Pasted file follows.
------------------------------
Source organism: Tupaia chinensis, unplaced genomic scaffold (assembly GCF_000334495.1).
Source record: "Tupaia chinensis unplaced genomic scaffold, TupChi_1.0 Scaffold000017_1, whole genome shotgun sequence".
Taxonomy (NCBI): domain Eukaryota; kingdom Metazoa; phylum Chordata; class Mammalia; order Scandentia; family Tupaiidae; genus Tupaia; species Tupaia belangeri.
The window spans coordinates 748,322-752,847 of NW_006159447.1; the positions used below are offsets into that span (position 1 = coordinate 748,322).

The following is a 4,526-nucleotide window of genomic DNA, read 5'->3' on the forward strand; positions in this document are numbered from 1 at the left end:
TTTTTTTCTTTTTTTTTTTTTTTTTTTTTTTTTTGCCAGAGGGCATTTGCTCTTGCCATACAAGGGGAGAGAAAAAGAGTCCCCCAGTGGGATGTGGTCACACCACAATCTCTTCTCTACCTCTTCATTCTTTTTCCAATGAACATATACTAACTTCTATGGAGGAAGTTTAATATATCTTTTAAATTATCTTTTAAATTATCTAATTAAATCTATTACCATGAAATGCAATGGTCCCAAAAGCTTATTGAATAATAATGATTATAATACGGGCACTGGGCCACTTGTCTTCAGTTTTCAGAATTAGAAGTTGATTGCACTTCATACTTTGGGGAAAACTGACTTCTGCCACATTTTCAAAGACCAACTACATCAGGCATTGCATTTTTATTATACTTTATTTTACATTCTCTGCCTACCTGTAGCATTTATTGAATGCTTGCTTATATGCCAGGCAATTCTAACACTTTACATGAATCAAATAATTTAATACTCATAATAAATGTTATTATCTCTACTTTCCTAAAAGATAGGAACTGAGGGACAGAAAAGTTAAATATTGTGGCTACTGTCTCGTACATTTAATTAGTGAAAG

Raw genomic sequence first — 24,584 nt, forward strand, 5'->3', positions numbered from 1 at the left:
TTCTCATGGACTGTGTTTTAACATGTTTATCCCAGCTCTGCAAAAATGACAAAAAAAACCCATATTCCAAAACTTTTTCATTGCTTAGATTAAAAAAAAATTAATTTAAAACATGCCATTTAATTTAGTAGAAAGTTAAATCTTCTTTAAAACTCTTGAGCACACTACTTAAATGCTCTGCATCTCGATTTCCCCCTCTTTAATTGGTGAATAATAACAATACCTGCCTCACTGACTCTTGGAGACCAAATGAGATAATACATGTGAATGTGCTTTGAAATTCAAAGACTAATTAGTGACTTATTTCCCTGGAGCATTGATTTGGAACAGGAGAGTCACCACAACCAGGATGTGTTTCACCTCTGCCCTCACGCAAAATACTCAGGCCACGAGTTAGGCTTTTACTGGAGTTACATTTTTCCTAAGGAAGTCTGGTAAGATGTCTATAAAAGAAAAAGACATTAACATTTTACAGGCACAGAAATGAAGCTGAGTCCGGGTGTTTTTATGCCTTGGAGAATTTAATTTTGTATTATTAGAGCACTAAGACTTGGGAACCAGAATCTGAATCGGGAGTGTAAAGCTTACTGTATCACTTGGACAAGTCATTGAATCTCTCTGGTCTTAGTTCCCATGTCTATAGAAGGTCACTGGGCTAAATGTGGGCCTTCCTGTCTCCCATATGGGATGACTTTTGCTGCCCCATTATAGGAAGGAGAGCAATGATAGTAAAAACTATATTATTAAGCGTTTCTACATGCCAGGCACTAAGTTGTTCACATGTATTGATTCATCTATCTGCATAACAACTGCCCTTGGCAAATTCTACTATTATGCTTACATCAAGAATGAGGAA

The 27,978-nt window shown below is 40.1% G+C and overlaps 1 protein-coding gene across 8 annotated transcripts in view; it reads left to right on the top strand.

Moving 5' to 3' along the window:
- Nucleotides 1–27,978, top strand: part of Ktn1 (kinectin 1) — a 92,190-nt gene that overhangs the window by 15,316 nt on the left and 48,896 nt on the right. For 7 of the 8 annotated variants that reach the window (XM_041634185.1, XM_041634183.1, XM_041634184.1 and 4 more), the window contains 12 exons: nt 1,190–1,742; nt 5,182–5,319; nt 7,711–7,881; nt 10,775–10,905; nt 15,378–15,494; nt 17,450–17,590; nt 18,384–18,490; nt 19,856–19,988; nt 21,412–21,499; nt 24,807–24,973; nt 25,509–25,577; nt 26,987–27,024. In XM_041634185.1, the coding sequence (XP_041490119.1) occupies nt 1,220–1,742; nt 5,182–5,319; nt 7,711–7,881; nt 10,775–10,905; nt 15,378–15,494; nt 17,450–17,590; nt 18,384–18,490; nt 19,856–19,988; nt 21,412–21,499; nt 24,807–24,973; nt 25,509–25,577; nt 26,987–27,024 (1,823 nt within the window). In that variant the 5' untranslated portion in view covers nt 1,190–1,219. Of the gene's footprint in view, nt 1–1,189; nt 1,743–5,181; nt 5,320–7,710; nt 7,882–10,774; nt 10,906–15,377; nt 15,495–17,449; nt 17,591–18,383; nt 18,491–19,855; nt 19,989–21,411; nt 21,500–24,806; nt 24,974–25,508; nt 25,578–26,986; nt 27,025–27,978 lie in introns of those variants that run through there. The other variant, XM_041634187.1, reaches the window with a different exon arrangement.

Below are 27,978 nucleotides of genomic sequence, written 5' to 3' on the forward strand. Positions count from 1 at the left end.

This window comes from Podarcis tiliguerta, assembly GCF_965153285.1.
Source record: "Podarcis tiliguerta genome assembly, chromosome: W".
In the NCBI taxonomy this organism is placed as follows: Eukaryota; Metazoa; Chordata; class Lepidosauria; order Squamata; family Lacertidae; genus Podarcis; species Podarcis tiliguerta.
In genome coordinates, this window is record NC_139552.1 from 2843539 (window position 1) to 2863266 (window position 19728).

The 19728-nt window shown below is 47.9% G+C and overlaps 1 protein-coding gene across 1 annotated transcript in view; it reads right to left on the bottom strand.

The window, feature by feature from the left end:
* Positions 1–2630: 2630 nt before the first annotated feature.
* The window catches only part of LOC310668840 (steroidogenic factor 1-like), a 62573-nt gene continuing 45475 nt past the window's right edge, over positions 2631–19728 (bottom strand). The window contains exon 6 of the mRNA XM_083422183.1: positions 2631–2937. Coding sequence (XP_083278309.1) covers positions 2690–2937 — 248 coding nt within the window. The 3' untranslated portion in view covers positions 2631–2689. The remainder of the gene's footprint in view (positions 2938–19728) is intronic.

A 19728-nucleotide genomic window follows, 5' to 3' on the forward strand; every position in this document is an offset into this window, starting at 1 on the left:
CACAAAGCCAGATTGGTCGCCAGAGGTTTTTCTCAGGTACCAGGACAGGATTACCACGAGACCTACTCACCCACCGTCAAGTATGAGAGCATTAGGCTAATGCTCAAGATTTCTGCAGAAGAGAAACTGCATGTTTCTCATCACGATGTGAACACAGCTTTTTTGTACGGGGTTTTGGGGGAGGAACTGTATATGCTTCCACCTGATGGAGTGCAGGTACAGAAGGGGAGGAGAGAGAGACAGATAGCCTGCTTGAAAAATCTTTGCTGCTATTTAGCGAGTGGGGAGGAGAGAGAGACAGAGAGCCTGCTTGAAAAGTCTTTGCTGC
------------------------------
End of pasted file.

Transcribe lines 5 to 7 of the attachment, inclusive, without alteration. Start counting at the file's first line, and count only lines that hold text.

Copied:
The following is a 4,526-nucleotide window of genomic DNA, read 5'->3' on the forward strand; positions in this document are numbered from 1 at the left end:
TTTTTTTCTTTTTTTTTTTTTTTTTTTTTTTTTTGCCAGAGGGCATTTGCTCTTGCCATACAAGGGGAGAGAAAAAGAGTCCCCCAGTGGGATGTGGTCACACCACAATCTCTTCTCTACCTCTTCATTCTTTTTCCAATGAACATATACTAACTTCTATGGAGGAAGTTTAATATATCTTTTAAATTATCTTTTAAATTATCTAATTAAATCTATTACCATGAAATGCAATGGTCCCAAAAGCTTATTGAATAATAATGATTATAATACGGGCACTGGGCCACTTGTCTTCAGTTTTCAGAATTAGAAGTTGATTGCACTTCATACTTTGGGGAAAACTGACTTCTGCCACATTTTCAAAGACCAACTACATCAGGCATTGCATTTTTATTATACTTTATTTTACATTCTCTGCCTACCTGTAGCATTTATTGAATGCTTGCTTATATGCCAGGCAATTCTAACACTTTACATGAATCAAATAATTTAATACTCATAATAAATGTTATTATCTCTACTTTCCTAAAAGATAGGAACTGAGGGACAGAAAAGTTAAATATTGTGGCTACTGTCTCGTACATTTAATTAGTGAAAG

Raw genomic sequence first — 24,584 nt, forward strand, 5'->3', positions numbered from 1 at the left: